July 28, 2005 07:27 ET

Sappi Reconfigures Muskegon Mill To Meet Customer Needs and Ensure Growth; Retiring a paper machine and mothballing pulp mill will affect 420 jobs

BOSTON--(CCNMatthews - Jul 28, 2005) -

Sappi Fine Paper North America today announced that it will shut down the #4 paper machine at the Muskegon, Michigan mill, its highest cost and oldest printing and writing paper machine in North America. The move is designed to improve the company's overall cost structure and allow the company to grow more cost effectively in today's global marketplace.

The company also plans to suspend operation of the Muskegon pulp mill indefinitely and will cease operations by early September, 2005. The #5 paper machine at Muskegon will continue to operate and produce a variety of coated free sheet papers to meet changing customer needs.

The heavy-weight coated products, currently made on the #4 paper machine in Muskegon, will be transferred to the #5 paper machine in Muskegon and the Sappi machines in Cloquet, Minnesota. The machine closure will take effect within the next few weeks to ensure an orderly transition of customer orders. Approximately 60% of Muskegon's workforce, 365 employees from a total of 585, will be affected by the paper machine shut down and pulp mill mothballing.

In addition, Sappi will eliminate approximately 55 other positions throughout North America, as part of its strategy to streamline the business and align its cost structure to global market conditions. Most of these positions will be eliminated within the next six months.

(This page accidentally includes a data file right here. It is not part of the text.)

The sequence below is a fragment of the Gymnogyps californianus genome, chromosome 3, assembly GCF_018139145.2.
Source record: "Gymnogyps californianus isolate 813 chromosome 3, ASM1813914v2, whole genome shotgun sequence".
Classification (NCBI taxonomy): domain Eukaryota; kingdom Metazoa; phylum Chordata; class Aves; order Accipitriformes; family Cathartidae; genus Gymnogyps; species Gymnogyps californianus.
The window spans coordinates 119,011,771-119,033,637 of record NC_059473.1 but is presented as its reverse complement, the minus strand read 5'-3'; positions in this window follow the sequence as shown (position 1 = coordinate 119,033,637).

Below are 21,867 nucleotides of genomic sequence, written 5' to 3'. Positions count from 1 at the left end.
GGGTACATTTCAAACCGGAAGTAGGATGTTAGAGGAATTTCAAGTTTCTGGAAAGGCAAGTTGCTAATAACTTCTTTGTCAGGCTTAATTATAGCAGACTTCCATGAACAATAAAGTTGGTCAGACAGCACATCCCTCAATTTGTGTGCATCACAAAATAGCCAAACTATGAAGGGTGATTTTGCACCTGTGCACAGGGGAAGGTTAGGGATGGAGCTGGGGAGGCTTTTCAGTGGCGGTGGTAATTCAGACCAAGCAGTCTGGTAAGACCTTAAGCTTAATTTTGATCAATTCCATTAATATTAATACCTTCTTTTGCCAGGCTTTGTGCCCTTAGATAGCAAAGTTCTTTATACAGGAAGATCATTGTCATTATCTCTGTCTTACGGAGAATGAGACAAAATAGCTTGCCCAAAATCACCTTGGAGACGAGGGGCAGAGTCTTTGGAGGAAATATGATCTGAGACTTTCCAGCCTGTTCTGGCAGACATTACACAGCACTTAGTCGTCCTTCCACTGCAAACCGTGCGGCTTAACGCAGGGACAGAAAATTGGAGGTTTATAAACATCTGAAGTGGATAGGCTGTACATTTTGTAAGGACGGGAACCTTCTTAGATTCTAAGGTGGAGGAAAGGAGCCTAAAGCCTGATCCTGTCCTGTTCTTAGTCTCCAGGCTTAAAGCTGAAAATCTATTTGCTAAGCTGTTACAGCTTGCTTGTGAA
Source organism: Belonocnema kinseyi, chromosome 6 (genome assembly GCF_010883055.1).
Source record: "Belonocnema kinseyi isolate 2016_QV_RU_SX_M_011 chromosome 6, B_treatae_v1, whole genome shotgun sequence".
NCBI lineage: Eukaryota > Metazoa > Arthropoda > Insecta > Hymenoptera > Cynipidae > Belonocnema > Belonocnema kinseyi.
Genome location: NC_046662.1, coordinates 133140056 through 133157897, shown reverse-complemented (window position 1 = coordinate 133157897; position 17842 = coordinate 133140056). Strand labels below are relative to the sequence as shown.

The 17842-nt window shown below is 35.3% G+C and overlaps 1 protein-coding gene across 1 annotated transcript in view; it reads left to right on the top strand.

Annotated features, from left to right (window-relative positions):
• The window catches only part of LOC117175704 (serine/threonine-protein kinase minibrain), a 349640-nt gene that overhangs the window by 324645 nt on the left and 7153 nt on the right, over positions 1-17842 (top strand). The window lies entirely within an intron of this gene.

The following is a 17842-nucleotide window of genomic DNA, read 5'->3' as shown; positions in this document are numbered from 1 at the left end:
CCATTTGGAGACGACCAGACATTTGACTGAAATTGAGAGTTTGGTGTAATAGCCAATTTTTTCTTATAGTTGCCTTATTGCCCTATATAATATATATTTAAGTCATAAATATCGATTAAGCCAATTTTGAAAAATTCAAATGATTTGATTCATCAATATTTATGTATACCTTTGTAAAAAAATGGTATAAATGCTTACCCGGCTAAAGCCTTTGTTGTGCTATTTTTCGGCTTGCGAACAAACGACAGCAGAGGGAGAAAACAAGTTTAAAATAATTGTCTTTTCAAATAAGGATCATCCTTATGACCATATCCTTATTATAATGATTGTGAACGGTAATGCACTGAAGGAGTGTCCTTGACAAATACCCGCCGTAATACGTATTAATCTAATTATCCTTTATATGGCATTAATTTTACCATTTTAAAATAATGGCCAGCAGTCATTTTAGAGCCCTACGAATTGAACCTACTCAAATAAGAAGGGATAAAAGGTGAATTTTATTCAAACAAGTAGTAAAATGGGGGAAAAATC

"In today's extremely competitive marketplace, it is critical that Sappi's operations remain highly efficient and focused on customer needs," said Ronee Hagen, Sappi Fine Paper North America President and CEO. "By reconfiguring our Muskegon operations and reducing corporate overhead, Sappi is better equipped to reduce costs and meet changing customer demand to ensure future growth."

Gavin Travers, Managing Director of Sappi's Muskegon Mill said, "The #4 paper machine, originally built in 1924, is simply not able to compete with more modern, cost efficient machines in the U.S. and other countries. Without the #4 paper machine, we have no present need to run the pulp mill, although we are mothballing the asset to preserve our options in the future. These decisions were difficult, and we know they will affect not only our employees, but the surrounding community."

According to the company, Sappi will do what it can to minimize the impact of the reconfiguration, working with both union and non-union employees whose positions will be eliminated.

"We are very committed to provide separation benefits that recognize the service and considerable contributions achieved by our impacted employees," said Hagen. "We will also support all efforts to help our affected employees find new employment."

As a result of these actions, our third quarter results reflect an asset impairment charge of US$180 million relating to all of the Muskegon assets and our 4th quarter results are expected to reflect a restructuring charge of US$31 million, mainly for the headcount reduction.

The Muskegon paper machine closure, pulp mill mothballing, product reconfiguration and workforce reduction were announced today with the Sappi Limited quarterly earnings announcement and during the conference call with analysts and investors.

Sappi Fine Paper North America is the leading North American producer of coated fine paper used in premium magazines, catalogues, books and high-end print advertising. Headquartered in Boston, Massachusetts, Sappi Fine Paper North America is known for innovation and quality. Its brand names McCoy, Lustro, Strobe, Opus and Somerset are some of the industry's most widely recognized and specified coated paper. SFPNA is a division of Sappi Limited (NYSE: SPP), a global company headquartered in Johannesburg, South Africa, with manufacturing operations in eight countries, sales offices in 50 countries, and customers in over 100 countries around the world. Learn more about Sappi at:

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